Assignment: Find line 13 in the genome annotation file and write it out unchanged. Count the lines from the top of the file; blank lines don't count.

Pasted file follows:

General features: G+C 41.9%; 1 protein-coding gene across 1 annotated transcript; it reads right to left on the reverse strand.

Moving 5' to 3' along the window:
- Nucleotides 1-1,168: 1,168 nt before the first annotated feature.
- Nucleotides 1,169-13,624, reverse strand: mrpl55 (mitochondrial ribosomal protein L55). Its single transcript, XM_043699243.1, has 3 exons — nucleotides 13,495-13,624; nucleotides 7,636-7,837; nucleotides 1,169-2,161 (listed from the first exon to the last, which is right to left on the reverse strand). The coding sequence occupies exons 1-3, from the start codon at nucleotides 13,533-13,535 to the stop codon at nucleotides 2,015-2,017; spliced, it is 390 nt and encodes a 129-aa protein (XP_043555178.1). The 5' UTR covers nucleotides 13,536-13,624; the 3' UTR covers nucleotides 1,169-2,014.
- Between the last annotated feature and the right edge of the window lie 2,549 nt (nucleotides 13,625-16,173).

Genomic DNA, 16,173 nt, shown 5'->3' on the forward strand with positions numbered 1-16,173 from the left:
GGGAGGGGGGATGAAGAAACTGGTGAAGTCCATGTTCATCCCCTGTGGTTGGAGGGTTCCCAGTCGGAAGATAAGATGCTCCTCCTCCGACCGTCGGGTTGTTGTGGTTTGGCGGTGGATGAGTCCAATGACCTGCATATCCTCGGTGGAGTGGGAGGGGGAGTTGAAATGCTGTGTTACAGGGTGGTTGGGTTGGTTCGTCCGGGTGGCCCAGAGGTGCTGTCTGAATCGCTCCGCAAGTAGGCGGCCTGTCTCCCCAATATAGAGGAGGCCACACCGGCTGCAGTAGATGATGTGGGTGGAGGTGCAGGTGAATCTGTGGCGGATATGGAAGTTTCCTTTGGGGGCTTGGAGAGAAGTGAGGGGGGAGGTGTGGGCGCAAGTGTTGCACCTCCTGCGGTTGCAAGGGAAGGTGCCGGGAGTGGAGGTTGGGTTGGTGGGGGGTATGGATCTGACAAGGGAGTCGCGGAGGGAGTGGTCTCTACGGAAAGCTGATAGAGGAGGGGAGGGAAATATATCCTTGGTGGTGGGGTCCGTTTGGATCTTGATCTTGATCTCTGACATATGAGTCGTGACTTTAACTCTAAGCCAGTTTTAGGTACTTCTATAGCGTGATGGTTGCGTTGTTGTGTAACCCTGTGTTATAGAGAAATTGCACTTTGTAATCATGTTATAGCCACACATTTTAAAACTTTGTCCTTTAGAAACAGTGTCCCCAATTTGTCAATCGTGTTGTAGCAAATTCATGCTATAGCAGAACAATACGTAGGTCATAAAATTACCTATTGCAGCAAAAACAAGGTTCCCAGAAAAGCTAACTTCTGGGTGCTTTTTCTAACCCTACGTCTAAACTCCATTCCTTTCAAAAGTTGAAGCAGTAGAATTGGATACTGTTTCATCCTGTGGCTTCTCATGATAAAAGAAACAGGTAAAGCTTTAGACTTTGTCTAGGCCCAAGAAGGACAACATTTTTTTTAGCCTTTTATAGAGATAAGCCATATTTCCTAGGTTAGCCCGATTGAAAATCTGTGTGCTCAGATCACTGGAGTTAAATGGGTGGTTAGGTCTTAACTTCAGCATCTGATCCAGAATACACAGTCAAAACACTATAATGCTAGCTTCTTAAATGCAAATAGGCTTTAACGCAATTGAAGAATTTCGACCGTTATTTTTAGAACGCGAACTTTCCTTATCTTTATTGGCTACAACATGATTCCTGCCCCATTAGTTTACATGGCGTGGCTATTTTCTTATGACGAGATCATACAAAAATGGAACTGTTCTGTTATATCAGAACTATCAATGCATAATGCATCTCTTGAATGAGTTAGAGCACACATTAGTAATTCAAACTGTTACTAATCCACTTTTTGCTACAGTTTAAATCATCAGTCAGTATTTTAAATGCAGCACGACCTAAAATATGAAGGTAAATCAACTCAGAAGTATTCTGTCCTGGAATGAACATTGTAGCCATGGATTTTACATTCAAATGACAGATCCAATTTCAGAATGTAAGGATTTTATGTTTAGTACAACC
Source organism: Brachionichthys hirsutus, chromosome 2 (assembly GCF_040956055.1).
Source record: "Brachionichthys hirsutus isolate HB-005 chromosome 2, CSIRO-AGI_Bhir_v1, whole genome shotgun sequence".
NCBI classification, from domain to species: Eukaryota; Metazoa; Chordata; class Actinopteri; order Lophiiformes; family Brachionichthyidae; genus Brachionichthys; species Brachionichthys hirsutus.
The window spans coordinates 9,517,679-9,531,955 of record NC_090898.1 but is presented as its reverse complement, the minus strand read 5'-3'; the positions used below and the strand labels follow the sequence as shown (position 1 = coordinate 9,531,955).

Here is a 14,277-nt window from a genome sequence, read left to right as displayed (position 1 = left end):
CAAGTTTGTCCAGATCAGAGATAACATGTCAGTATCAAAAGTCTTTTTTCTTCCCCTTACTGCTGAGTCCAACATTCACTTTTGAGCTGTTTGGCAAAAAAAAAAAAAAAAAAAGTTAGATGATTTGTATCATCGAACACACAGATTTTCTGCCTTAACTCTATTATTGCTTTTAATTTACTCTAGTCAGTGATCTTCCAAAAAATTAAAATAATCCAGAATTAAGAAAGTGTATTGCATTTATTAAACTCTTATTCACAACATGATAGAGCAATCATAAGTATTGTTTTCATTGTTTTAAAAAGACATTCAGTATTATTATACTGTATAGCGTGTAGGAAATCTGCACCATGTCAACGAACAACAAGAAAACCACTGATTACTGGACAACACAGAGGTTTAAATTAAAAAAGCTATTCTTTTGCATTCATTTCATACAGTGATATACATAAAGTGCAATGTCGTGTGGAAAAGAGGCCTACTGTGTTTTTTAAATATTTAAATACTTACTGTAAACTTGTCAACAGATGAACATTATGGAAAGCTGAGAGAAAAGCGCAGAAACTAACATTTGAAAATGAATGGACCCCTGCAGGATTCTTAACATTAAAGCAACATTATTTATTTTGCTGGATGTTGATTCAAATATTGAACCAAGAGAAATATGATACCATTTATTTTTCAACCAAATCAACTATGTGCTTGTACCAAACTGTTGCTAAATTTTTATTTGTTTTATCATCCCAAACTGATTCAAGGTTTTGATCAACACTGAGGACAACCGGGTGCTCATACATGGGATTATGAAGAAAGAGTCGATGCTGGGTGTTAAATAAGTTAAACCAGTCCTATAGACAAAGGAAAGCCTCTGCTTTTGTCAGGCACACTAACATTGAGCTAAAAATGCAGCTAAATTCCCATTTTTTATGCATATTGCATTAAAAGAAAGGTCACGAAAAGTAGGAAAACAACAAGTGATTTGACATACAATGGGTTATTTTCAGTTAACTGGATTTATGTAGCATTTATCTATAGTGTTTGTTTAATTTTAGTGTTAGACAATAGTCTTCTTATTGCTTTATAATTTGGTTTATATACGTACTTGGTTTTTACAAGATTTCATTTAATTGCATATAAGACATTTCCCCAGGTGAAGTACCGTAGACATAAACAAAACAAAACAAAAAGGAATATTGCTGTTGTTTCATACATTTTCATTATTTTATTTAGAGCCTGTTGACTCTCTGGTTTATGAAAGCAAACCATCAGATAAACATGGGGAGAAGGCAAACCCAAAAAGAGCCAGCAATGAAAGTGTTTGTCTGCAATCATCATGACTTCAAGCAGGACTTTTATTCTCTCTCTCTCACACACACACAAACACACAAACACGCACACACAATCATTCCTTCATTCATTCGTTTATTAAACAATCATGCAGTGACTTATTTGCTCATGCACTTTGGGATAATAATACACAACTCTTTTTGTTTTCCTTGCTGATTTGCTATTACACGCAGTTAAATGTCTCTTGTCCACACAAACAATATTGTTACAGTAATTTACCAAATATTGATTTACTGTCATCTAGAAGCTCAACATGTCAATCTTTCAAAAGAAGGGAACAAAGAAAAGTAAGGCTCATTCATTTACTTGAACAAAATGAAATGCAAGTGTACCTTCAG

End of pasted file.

CAAGTTTGTCCAGATCAGAGATAACATGTCAGTATCAAAAGTCTTTTTTCTTCCCCTTACTGCTGAGTCCAACATTCACTTTTGAGCTGTTTGGCAAAAAAAAAAAAAAAAAAAGTTAGATGATTTGTATCATCGAACACACAGATTTTCTGCCTTAACTCTATTATTGCTTTTAATTTACTCTAGTCAGTGATCTTCCAAAAAATTAAAATAATCCAGAATTAAGAAAGTGTATTGCATTTATTAAACTCTTATTCACAACATGATAGAGCAATCATAAGTATTGTTTTCATTGTTTTAAAAAGACATTCAGTATTATTATACTGTATAGCGTGTAGGAAATCTGCACCATGTCAACGAACAACAAGAAAACCACTGATTACTGGACAACACAGAGGTTTAAATTAAAAAAGCTATTCTTTTGCATTCATTTCATACAGTGATATACATAAAGTGCAATGTCGTGTGGAAAAGAGGCCTACTGTGTTTTTTAAATATTTAAATACTTACTGTAAACTTGTCAACAGATGAACATTATGGAAAGCTGAGAGAAAAGCGCAGAAACTAACATTTGAAAATGAATGGACCCCTGCAGGATTCTTAACATTAAAGCAACATTATTTATTTTGCTGGATGTTGATTCAAATATTGAACCAAGAGAAATATGATACCATTTATTTTTCAACCAAATCAACTATGTGCTTGTACCAAACTGTTGCTAAATTTTTATTTGTTTTATCATCCCAAACTGATTCAAGGTTTTGATCAACACTGAGGACAACCGGGTGCTCATACATGGGATTATGAAGAAAGAGTCGATGCTGGGTGTTAAATAAGTTAAACCAGTCCTATAGACAAAGGAAAGCCTCTGCTTTTGTCAGGCACACTAACATTGAGCTAAAAATGCAGCTAAATTCCCATTTTTTATGCATATTGCATTAAAAGAAAGGTCACGAAAAGTAGGAAAACAACAAGTGATTTGACATACAATGGGTTATTTTCAGTTAACTGGATTTATGTAGCATTTATCTATAGTGTTTGTTTAATTTTAGTGTTAGACAATAGTCTTCTTATTGCTTTATAATTTGGTTTATATACGTACTTGGTTTTTACAAGATTTCATTTAATTGCATATAAGACATTTCCCCAGGTGAAGTACCGTAGACATAAACAAAACAAAACAAAAAGGAATATTGCTGTTGTTTCATACATTTTCATTATTTTATTTAGAGCCTGTTGACTCTCTGGTTTATGAAAGCAAACCATCAGATAAACATGGGGAGAAGGCAAACCCAAAAAGAGCCAGCAATGAAAGTGTTTGTCTGCAATCATCATGACTTCAAGCAGGACTTTTATTCTCTCTCTCTCACACACACACAAACACACAAACACGCACACACAATCATTCCTTCATTCATTCGTTTATTAAACAATCATGCAGTGACTTATTTGCTCATGCACTTTGGGATAATAATACACAACTCTTTTTGTTTTCCTTGCTGATTTGCTATTACACGCAGTTAAATGTCTCTTGTCCACACAAACAATATTGTTACAGTAATTTACCAAATATTGATTTACTGTCATCTAGAAGCTCAACATGTCAATCTTTCAAAAGAAGGGAACAAAGAAAAGTAAGGCTCATTCATTTACTTGAACAAAATGAAATGCAAGTGTACCTTCAG